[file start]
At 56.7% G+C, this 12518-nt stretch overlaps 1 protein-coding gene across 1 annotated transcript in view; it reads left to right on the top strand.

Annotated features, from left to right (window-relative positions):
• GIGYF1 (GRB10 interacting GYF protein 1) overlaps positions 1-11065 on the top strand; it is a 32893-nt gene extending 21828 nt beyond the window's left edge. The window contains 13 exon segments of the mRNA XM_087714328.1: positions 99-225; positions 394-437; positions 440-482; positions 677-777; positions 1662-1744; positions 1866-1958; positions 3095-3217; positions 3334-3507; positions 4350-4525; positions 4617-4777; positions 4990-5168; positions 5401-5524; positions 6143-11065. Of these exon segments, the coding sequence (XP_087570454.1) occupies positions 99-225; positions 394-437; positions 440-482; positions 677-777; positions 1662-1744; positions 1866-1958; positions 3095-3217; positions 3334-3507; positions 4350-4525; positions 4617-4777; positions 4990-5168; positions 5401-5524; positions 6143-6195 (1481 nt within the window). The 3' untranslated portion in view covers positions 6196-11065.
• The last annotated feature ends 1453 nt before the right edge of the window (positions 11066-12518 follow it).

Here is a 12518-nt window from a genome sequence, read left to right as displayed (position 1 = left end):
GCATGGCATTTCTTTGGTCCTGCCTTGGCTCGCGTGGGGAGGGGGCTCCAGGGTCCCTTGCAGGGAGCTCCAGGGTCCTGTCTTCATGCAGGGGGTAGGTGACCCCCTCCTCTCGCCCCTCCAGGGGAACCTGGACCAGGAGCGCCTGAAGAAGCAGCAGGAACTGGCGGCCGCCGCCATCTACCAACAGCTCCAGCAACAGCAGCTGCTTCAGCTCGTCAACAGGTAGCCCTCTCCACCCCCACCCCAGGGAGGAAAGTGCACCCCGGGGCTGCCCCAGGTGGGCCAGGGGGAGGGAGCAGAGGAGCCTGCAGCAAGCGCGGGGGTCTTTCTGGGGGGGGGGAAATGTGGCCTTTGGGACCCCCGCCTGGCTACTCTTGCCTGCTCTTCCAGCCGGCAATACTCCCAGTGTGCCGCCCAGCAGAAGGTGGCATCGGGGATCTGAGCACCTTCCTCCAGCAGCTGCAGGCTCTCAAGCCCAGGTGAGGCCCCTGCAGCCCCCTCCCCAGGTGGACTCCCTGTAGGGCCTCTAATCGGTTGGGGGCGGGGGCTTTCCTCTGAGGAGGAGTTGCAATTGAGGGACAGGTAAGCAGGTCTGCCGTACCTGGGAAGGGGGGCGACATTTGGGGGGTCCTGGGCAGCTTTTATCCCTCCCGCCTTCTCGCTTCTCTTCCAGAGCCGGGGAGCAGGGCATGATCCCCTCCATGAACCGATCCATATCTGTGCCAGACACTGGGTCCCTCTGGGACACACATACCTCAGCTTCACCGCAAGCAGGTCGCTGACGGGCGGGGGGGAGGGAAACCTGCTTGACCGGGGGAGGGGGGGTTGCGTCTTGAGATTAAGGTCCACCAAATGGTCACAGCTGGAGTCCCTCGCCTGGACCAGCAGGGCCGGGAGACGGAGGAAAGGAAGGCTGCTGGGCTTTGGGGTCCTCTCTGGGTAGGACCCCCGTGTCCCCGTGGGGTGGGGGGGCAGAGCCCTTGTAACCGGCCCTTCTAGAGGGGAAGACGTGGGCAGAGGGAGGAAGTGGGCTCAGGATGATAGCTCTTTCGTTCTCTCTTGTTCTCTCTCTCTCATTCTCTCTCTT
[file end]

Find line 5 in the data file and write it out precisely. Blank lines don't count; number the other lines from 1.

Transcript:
Here is a 12518-nt window from a genome sequence, read left to right as displayed (position 1 = left end):